• 0 avatar

      Huh, didn’t even think about the LL8. Seems to have potential, if I can sort out how to convince the ECU not to freak out too much with a manual transmission attached.

      • 0 avatar
        357

        Do it. The engine, engine harness, and ECU are one unit (the ECU is bolted to the intake manifold), which ought to make the swap very straightforward. Ideally you want one out of an ’06 or later truck for the extra power. ECU hardware seems to be the same across all of the Atlas engines, so you might be able to sweet-talk a GM dealer into reprogramming one from a 4.2 to the manual transmission option (assuming auto vs manual is a calibratable option in the service tool). Probably can’t just buy an ECM from a manual 3.5/3.7 though, since it’d be looking for 5 cylinders.

  • avatar
    theshiftpattern

    Do it up Cuban-style and put a diesel engine in it! Mercedes-Benz 3-liter 5-cylinder turbodiesel perhaps? Will fit great in that narrow engine bay, a 240D manual trans will bolt right up too.

    • 0 avatar
      rrsquid

      I was thinking along the same lines. Cummins 4BT, the 4 cylinder version of the Cummins in Ram trucks. Easy to find in a junked delivery van. Turbo, propane, etc. are possible upgrades or even going to the 6BT if found at a good price.

  • avatar

    Nissan VQ?

  • avatar
    rwb

    2JZ, the obvious choice.

    Alternately, Detroit Diesel Series 71. Longest one that fits.

    EDIT: Missed the budgetary requirements. Can we assume you’ve won Powerball for this exercise?

  • avatar
    akierstein

    7MGTE + W58?

  • avatar
    ranwhenparked

    It’s your car and your project, so I’ve got no right to force any of my views on the subject, but that said, IF I was to build something like this, I’d at least keep the options open as far as other straight sixes.

    A Slant Six can be woken up pretty easily, and it would be hard to argue with the shear durability. The AMC straight six was also offered with manuals, is equally bulletproof, and there are tons of them around in junkyards for cheap. The 4.0 is going to be pretty modern and nice increase in power over the stock flathead, it would also keep the car within Chrysler’s extended family tree.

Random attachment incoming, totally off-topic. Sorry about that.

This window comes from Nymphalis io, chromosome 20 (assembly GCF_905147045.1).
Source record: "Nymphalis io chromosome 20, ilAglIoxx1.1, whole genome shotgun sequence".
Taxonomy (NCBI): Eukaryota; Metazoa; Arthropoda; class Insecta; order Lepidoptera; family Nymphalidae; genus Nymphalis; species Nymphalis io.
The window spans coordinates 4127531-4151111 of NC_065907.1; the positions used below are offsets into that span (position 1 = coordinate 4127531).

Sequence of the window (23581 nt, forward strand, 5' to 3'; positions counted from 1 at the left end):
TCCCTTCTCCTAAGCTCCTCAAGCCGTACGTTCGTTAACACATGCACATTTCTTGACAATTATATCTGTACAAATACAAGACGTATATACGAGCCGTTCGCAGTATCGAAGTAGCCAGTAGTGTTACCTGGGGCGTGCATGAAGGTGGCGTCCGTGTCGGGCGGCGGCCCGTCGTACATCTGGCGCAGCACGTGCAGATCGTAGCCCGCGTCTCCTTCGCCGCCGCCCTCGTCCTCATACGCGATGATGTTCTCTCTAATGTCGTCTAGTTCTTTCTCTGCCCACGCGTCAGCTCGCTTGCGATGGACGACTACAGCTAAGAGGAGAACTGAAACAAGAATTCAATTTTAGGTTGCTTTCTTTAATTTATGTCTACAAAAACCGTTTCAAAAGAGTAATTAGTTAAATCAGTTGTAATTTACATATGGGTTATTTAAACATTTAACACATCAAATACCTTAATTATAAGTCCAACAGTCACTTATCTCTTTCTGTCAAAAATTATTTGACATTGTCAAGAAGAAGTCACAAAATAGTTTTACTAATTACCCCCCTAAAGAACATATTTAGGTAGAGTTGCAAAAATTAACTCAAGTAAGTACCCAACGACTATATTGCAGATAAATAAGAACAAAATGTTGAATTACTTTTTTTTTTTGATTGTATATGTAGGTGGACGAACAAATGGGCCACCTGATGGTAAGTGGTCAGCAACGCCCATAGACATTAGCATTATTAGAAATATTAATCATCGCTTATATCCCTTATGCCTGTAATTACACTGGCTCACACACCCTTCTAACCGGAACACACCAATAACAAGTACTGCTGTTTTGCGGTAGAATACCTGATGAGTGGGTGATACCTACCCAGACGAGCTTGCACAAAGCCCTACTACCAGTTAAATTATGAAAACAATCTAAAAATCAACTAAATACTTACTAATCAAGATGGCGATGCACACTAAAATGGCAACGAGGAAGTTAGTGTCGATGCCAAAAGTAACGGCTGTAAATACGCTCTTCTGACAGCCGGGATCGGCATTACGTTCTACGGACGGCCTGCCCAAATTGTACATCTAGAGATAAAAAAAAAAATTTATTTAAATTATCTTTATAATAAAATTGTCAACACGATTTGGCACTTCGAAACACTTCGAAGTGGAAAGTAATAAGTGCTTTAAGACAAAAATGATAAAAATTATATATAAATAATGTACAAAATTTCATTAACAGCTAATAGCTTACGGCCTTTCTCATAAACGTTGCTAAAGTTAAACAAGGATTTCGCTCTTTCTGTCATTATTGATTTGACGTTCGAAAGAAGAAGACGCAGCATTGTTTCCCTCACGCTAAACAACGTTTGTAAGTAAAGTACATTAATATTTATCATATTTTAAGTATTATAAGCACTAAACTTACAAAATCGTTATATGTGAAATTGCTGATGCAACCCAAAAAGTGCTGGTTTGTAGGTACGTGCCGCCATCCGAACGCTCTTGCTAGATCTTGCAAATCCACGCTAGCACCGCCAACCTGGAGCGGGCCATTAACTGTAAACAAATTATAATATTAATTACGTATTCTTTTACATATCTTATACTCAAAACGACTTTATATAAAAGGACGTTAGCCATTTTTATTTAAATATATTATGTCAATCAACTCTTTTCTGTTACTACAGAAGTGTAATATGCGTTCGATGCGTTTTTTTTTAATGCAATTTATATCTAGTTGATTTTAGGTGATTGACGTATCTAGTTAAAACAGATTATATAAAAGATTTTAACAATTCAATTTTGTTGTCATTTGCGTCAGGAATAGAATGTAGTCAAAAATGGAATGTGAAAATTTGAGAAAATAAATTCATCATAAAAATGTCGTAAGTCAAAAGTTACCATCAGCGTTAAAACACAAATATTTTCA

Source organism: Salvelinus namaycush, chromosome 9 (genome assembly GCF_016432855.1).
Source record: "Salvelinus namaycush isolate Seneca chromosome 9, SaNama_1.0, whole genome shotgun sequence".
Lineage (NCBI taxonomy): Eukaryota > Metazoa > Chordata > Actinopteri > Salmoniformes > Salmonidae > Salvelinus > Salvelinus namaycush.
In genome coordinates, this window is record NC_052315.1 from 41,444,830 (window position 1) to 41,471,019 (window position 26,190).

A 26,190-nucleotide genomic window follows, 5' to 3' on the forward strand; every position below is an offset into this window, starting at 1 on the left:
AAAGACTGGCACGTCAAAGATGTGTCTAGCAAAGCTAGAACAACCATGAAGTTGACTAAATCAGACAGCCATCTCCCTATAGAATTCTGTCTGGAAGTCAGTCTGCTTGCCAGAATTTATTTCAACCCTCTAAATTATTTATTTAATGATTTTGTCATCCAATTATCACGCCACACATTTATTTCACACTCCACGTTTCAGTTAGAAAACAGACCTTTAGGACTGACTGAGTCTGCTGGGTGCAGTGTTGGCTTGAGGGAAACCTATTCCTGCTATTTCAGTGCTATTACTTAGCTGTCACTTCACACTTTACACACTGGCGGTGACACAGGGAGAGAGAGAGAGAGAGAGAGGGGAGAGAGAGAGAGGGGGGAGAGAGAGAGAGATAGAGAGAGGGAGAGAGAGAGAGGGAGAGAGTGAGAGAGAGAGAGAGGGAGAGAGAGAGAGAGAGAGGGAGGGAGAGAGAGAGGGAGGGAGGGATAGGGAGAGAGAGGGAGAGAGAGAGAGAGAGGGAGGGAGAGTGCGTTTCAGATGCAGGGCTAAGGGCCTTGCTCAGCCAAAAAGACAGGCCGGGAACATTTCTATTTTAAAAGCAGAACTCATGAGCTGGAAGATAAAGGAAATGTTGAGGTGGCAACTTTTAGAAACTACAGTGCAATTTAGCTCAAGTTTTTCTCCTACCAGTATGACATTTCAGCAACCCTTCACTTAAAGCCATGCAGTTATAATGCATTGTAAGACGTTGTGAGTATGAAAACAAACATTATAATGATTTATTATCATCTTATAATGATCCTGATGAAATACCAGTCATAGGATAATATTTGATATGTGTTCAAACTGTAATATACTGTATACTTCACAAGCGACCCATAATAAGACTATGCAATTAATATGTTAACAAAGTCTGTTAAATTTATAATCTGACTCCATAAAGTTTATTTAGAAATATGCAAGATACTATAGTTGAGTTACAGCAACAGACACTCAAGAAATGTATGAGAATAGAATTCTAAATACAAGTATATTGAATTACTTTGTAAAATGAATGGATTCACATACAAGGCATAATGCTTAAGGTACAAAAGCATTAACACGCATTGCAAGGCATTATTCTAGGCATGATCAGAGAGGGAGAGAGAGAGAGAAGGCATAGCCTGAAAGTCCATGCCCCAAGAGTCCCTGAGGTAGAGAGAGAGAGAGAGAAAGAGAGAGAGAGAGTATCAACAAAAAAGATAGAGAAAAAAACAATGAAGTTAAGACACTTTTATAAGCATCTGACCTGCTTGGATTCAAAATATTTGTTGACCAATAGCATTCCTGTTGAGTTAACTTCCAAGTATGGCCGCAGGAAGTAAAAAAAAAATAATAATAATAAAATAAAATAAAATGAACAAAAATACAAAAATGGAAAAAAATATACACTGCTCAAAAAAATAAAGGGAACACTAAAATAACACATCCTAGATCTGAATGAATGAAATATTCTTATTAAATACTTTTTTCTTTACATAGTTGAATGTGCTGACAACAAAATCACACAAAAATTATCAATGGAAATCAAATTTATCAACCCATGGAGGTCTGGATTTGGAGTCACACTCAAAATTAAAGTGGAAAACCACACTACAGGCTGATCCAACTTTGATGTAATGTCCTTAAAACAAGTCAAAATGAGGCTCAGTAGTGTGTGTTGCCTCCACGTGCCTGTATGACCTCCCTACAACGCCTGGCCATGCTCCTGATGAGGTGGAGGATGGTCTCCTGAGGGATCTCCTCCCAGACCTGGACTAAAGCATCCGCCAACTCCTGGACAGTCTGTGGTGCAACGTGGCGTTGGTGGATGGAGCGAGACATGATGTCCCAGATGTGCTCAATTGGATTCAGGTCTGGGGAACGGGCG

If you wanted to get real crazy, junked Jaguars aren’t hard to find and you could always grab one of their I6s, although a manual is going to be tough, and a J-gated automatic would just be out of place in the old Plymouth. Also, the reliability on that lump would probably be the main reason the car was junked in the first place, so it might defeat the purpose.

    Those old flatheads are nothing to sneeze at either though, good old fashioned, low tech durability. Definately more than a little sluggish for modern traffic though.

    • 0 avatar
      bumpy ii

      Yeah 225 slant would be the way to go, but probably requires more working over than M&M’s looking to put in. AMC 4-litre it is, unless someone gives him a stovebolt 302 for Christmas.

      Hmmm, how many of the Jeeps ever had the 4-litre in a 2wd setup?

      • 0 avatar
        Nate

        Many, many thousands of Cherokees had a 4.0 and 2WD. You can even find them mated to the equally bullet proof AX-15 5 speed manual transmission. Not sure how that would handle the amount of torque required for this project though. Also, it might be costly to extract the kind of power MM needs out of the 4 litre. For reference:

        http://www.novak-adapt.com/knowledge/ax15.htm

    • 0 avatar
      millmech

      Some years ago there was a story, maybe by Dick O’Kane?, about a foreign car mechanic out west who drove a pickup truck. He came up with a Jaguar 6 with the Moss gearbox. The engine was tired in the truck, so he put the Jaguar engine & transmission in it. Story said that the engine was easy to tune for torque or high-end power. It was also mentioned that the Moss gearbox shifted pretty OK, with a few extra feet of gearshift welded on.
      Story went on to say that the engine was not so prone to leaks when surrounded by air to cool it. That also made it much more easy to service.
      Story said that the only problem he had was when he was at a gas station with the hood [bonnet?] up and an Englishman saw the Jaguar engine in it, took offense & started beating him with his umbrella.
      So- there’s my recommendation- old-time Jaguar 6 with SUs.
      To keep it in a context, Powell made pickup trucks out of 41 Plymouth frames.
      Jaguar front subframes and the modular IRS are also popular with swap people.
      Solution- obtain junk Jaguar, use engine & manual transmission, along with the front and rear suspensions.
      If you must- later Jaguar 6s had fuel injection.